On each of our four normal activity days in a camp week, half of the cabin staff meets during cabin cleanup time for morning meeting in their respective campus groups. Normally, this time is reserved for problem solving cabin issues and informing all staff of relevant camper issues to ensure that we are all on the same page. However, for our last morning meeting of this session, Kate Miesle, our staff week trainer, returned to observe us for a few days and lead this morning meeting.
Kate’s morning meeting with the girls’ campus challenged us to help our campers fight their own biases about the way that they should act. She first placed a set of cards up with phrases such as, “Take care of others,” “Don’t make waves,” “Be small,” “Be kind,” and “Smile.” After looking at the first set in signs, we talked in small groups about how we interpreted these phrases in relation to both ourselves and our campers. My group talked about the first set of cards as actions that we often are expected to portray because of the expectations of those who hold biases about our roles in the world. When we came back inside, she had flipped the set of cards over, revealing phrases on the other sides like, “Take care of yourself,” “Take up more space,” “Be brave,” “Show how you really feel,” etc. After seeing the second set of phrases, we talked as a whole group about how to empower our campers to feel comfortable implementing both sets of cards in their lives, rather than just the first set, even among those whose implicit biases may hold them to the expectations of the first set. This was especially applicable for a few of my campers this session who have struggled to find their voice against other campers who have put them down and would benefit from learning strategies to feel more comfortable with the second set of phrases.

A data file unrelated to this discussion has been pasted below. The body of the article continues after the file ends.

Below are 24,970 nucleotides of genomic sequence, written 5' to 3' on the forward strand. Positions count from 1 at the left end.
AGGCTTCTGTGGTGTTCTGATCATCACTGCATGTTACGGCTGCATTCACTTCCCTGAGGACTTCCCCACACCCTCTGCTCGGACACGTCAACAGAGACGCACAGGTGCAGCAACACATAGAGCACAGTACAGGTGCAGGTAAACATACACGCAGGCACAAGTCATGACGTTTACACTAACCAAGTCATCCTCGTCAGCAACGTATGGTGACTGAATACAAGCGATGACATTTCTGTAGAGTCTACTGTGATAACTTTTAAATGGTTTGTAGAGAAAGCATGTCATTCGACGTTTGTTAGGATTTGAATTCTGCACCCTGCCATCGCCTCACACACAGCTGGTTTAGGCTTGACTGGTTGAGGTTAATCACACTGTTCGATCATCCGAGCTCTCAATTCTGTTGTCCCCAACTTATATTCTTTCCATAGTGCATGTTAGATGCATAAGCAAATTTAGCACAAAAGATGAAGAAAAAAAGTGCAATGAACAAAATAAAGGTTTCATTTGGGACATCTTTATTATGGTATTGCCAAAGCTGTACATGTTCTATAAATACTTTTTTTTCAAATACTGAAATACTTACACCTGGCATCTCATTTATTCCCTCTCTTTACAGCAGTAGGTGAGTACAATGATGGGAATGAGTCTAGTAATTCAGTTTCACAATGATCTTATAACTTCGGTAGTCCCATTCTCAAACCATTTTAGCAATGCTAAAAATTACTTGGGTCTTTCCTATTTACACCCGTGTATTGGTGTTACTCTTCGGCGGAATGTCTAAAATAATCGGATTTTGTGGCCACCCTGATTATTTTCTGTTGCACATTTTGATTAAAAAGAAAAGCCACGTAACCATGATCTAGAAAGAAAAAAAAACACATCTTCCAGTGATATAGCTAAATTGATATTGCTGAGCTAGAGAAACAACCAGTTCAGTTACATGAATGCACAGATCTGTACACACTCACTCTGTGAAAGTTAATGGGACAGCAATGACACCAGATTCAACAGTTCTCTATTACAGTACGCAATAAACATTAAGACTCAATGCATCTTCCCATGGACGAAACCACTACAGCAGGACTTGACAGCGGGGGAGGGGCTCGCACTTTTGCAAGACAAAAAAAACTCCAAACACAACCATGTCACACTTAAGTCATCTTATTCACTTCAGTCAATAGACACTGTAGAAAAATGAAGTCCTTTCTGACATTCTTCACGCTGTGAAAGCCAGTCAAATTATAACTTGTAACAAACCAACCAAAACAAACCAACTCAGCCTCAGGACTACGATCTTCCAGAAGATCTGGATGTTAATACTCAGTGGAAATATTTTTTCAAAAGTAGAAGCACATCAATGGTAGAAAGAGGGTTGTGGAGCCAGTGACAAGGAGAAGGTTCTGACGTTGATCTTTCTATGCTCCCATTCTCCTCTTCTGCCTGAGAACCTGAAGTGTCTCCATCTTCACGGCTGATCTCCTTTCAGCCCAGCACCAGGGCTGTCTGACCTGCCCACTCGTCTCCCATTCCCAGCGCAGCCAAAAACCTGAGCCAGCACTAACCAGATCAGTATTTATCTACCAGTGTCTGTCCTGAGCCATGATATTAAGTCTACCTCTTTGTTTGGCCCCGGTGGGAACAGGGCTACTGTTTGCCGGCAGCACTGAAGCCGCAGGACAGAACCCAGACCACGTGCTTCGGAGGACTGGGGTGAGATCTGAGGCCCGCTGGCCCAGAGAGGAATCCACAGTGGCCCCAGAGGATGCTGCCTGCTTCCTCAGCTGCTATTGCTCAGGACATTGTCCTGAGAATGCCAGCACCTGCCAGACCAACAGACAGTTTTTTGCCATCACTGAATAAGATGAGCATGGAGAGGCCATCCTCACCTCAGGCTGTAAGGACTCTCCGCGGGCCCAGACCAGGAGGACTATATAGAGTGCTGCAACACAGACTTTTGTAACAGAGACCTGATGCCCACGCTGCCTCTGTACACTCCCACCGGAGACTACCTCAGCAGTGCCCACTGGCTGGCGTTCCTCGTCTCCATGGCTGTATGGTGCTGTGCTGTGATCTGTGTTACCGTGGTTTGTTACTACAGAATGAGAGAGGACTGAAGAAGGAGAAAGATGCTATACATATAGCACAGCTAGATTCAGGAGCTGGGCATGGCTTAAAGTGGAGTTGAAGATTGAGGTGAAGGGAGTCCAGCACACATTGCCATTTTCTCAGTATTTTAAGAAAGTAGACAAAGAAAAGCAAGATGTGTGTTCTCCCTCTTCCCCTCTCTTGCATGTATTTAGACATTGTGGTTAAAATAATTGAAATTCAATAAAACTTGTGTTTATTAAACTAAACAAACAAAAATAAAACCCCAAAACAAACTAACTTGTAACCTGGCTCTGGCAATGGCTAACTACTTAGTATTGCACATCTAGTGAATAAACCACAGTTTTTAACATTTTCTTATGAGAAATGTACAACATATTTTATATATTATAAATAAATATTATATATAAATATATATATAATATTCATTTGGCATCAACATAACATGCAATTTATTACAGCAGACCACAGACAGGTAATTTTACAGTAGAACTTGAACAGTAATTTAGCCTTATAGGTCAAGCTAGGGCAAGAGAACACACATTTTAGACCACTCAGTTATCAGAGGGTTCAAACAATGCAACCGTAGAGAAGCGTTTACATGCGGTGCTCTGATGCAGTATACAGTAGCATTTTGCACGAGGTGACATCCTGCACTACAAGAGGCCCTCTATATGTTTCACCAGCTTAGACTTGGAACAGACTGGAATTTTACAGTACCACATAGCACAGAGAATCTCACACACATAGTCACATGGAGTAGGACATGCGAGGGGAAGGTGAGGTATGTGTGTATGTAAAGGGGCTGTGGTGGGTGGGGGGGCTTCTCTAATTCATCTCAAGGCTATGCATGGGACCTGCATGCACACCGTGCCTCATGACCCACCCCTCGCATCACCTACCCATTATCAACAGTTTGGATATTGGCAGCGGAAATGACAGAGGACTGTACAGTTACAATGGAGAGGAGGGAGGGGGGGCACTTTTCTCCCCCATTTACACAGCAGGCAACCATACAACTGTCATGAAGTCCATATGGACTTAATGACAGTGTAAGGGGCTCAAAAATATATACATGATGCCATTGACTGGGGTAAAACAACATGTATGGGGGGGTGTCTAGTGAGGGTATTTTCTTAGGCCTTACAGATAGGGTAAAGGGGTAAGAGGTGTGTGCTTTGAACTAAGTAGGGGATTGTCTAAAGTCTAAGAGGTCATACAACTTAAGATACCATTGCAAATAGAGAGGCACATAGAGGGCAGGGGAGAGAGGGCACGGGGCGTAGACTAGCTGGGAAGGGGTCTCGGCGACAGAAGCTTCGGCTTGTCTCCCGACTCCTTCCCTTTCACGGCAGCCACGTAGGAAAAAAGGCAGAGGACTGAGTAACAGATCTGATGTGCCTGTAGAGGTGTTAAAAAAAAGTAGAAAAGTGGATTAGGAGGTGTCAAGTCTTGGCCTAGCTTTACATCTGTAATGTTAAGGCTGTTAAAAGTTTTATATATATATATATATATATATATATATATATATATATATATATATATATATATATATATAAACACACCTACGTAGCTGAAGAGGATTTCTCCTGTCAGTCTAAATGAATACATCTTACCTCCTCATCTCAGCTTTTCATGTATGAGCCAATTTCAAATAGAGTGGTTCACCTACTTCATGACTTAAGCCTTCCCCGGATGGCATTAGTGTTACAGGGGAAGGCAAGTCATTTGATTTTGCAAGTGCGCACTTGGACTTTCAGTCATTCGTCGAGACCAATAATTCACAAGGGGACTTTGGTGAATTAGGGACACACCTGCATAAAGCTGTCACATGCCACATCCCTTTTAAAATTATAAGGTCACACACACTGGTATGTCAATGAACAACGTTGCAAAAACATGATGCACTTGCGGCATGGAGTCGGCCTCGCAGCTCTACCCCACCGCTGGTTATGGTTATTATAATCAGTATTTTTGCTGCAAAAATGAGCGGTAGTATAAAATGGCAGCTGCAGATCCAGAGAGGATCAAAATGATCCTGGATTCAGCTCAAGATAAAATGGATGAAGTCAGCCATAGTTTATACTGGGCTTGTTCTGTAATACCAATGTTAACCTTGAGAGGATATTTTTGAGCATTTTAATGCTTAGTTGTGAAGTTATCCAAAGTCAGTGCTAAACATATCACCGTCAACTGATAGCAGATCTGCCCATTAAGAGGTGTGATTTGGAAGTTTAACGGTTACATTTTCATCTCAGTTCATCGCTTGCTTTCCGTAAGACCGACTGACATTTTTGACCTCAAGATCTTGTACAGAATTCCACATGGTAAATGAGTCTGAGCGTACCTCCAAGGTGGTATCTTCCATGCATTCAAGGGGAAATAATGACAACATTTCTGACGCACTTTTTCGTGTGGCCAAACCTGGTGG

I found this exercise to be an interesting application of Implicit Leadership Theory and insight into how camp acknowledges Implicit Leadership Theory, as the first set of cards are biases that people often hold about what a female leader should look and act like. While everyone may have their own ILTs, I appreciate that my workplace acknowledges that exist and works on empowering kids to challenge the ILTs of others. I’ve worked a lot in the last session with one of my campers on her ability to believe in herself as a leader, and I’ve found myself utilizing many of the second set of phrases with her to shift her mindset. That being said, we only have our campers for a few short weeks, so while we can see a tremendous amount of growth in themselves and changes in their biases over that time, many ILTs still prevail, as the outside world and camp are not always alike. Hopefully, in this time, we are able to give our campers the tools they need to simultaneously challenge the problematic aspects of other people’s ILTs and empower themselves to grow as leaders.